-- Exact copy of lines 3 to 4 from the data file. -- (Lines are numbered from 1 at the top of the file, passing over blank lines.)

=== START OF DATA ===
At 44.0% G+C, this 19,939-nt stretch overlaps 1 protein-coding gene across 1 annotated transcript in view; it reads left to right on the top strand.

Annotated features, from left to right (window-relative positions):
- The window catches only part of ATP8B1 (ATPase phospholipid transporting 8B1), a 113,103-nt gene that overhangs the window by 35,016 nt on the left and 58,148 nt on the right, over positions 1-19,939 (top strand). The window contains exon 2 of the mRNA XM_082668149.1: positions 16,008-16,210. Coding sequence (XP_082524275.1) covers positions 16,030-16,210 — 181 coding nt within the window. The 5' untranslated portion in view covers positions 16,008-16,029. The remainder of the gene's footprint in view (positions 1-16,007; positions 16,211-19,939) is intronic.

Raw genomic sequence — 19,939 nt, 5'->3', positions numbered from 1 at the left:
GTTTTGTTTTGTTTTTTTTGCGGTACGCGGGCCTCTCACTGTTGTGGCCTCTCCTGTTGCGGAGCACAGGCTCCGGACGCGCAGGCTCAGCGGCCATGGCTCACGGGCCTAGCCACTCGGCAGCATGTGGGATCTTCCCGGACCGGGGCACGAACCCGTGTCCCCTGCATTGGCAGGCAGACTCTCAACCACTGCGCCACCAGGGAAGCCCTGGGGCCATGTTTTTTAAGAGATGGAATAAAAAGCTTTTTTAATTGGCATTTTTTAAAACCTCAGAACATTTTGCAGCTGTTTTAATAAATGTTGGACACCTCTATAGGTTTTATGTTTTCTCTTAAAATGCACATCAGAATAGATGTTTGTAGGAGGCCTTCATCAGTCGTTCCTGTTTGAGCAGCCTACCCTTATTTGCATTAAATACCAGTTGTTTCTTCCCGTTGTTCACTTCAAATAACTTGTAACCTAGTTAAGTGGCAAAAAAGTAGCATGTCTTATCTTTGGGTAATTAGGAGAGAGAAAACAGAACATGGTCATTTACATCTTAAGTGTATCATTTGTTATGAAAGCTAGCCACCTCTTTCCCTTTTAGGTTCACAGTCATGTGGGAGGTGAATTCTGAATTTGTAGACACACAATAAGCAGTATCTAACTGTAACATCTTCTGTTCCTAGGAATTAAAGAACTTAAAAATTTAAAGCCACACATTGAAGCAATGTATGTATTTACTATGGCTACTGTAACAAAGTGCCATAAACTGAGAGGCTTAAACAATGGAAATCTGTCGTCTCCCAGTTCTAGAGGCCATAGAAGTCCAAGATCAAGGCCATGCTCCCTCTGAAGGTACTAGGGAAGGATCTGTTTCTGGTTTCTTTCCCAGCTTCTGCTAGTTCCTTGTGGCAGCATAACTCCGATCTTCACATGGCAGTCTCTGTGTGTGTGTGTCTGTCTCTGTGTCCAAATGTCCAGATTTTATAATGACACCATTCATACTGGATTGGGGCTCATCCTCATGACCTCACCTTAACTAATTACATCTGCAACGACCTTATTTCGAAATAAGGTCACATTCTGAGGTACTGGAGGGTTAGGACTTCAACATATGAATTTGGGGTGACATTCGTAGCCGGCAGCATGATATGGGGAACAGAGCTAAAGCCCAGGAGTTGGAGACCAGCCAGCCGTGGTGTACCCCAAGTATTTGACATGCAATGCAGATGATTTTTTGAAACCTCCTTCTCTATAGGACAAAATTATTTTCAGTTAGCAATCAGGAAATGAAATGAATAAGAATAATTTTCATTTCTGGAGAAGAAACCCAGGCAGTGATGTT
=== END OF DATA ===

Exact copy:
- The window catches only part of ATP8B1 (ATPase phospholipid transporting 8B1), a 113,103-nt gene that overhangs the window by 35,016 nt on the left and 58,148 nt on the right, over positions 1-19,939 (top strand). The window contains exon 2 of the mRNA XM_082668149.1: positions 16,008-16,210. Coding sequence (XP_082524275.1) covers positions 16,030-16,210 — 181 coding nt within the window. The 5' untranslated portion in view covers positions 16,008-16,029. The remainder of the gene's footprint in view (positions 1-16,007; positions 16,211-19,939) is intronic.

Raw genomic sequence — 19,939 nt, 5'->3', positions numbered from 1 at the left: